October 30, 2007 (1200 hrs), VICTORVILLE, CA. If you’ve been staying up biting nails, rest easy. CajunBot had a very successful run in Area C. This is the same area where we started our Day 1. Today’s performance was not picture perfect, but close enough.CajunBot completed the mission, which involved making eight laps around a loop. The loop had two four way stops. At each four way stop, CajunBot was to come across other vehicles. She was expected to follow the precedence rules for stop signs. Vehicles that arrive before you at the intersection have the right of way, before you.

Unlike our first run, CajunBot did perfect this time, in all except one intersection. The good news is that she did not go out of precedence. Which means none of the drivers had to hit pedal to the metal to escape her kiss, as they had to for the first run. The only exception was when she was a bit too gracious, and would not take her turn. The situation was a bit complex. Three vehicles were already at the intersection before she arrived. One vehicle left, and another (a fourth) vehicle drove up and stopped at the same place. The other two vehicles left. Now CajunBot should have moved. But she did not. Finally, the fourth vehicle moved, at which point CajunBot moved on.

For all practical purposes this appears to be a minor flaw, say in comparison to chasing a driver out his wits.

Talking about drivers, I chatted up with one, to learn how he could put himself in front of these reckless bots. He, and other drivers in Area C, are moving stunt men. They get thrill in making close calls. But I thought movie stunts are choreographed, so the risks are a lot controlled. But in these tests, there is no way to guess when a bot may go beserk. I sure do not want to be in their position. And I am sure they think they same about me.

Other than the intersections, there was one more test in this area. The bot had to detect that a road was obstructed, turn around, and find another way to get to the checkpoint. The checkpoint was on the other side of the obstruction, so she had to get to the other side, make another turn and come back.

CajunBot was perfect in replanning.

In essence we had overcome two of three issues that stumped us in the first go. We had fixed our algorithm to use sensor data to understand the world. We had fixed our replanning algorithm.

The one issue that is still not fixed is our ability to deal with imperfect GPS data. In the last test, the bot was driving on the curb but, based on GPS data, thought was on the lane. We did diagnose the reason for the GPS ‘drift’. Before the bot was launched, she is brought in a staging area. One end of the staging area has large trees with thick canopy. This was blocking a significant part of the sky, thus limiting the satellites that were in direct view.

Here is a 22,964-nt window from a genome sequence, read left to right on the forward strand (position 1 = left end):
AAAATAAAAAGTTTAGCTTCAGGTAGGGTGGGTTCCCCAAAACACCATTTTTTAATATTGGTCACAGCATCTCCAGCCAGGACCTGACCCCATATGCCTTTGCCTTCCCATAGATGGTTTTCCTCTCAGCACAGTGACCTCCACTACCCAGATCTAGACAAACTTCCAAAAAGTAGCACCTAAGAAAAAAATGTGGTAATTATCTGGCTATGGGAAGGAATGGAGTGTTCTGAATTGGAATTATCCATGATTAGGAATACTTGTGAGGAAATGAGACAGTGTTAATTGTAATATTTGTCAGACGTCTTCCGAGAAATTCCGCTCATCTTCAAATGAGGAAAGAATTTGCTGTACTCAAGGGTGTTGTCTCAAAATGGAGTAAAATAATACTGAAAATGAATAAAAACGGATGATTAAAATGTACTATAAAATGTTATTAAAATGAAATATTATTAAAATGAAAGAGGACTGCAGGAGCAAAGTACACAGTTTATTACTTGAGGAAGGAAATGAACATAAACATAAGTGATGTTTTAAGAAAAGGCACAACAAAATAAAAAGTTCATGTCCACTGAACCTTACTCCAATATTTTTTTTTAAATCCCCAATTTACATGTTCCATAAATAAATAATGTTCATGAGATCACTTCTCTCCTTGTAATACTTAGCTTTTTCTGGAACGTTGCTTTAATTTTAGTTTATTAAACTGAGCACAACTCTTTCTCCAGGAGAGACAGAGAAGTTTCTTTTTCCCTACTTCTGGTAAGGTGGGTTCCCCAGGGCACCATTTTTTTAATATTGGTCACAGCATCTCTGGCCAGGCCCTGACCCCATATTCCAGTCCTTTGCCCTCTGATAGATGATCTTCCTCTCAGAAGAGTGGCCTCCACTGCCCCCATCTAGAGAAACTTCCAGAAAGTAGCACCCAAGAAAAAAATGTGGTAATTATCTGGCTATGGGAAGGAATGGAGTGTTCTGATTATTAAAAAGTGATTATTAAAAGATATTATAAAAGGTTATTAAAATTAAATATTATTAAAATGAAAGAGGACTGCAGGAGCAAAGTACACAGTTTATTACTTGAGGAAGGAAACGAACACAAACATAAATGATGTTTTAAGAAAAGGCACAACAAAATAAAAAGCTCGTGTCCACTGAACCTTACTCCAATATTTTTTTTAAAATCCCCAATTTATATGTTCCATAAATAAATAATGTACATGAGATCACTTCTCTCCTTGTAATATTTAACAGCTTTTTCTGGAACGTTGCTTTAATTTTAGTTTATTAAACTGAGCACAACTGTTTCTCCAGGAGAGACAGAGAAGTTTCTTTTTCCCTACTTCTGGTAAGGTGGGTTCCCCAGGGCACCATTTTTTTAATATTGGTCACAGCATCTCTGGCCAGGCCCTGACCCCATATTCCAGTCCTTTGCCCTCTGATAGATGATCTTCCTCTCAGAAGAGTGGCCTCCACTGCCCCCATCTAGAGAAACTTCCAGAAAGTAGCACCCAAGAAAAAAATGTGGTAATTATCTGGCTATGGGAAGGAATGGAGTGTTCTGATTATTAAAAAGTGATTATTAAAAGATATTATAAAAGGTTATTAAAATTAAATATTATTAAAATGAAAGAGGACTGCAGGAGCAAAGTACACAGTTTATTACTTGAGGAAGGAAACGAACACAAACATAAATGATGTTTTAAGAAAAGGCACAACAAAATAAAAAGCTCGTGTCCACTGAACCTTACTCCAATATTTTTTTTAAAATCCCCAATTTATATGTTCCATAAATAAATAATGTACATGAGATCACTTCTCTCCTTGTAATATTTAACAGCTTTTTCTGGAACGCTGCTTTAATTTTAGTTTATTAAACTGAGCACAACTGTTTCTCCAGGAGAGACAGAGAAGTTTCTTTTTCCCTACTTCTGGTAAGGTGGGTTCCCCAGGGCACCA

We addressed the GPS drift at least for this run. Joshua was monitoring the GPS data in the staging area. When we started receiving error messages, we asked DARPA officials to move us to a different location. This led to a lot of radio chatter, getting approval from the higher chain of command. The request was granted. So when the bot was finally launched, she had already recovered from the temporary loss of GPS.

Several of you have sent compliments on the video from Area A. The compliments go to Scott. He is a videographer, director, and editor all rolled into one. He is working on a video from today’s run. By the evening we should have an upload.

Tomorrow we have two runs. In Area A at 0730 hrs and in Area B at 1220hrs.

Pre-run sunrise (by Adrian):

Approaching front intersection (by Adrian):

– Arun Lakhotia

Alternator busted; replaced in an hour

October 29th, 2007

October 29, 2007 (2330 hrs), VICTORVILLE, CA.   I thought I’d never face this again after retiring CajunBot (I). I thought all the emergencies due to mechanical failures were history. Turns out I was wrong.Around 1800 hrs I got a call from Little J. that the Jeep was not cranking. We got Joshua out of the bed and rushed him. He diagnosed that one of the alternators was busted. CajunBot has two alternators, one added after market by a alternator-holic in Alexandria, LA. One of the alternator is bought from Autozone and the other from High-Output Alternators (www.highoutputalternator.com). The latter is a speciality product.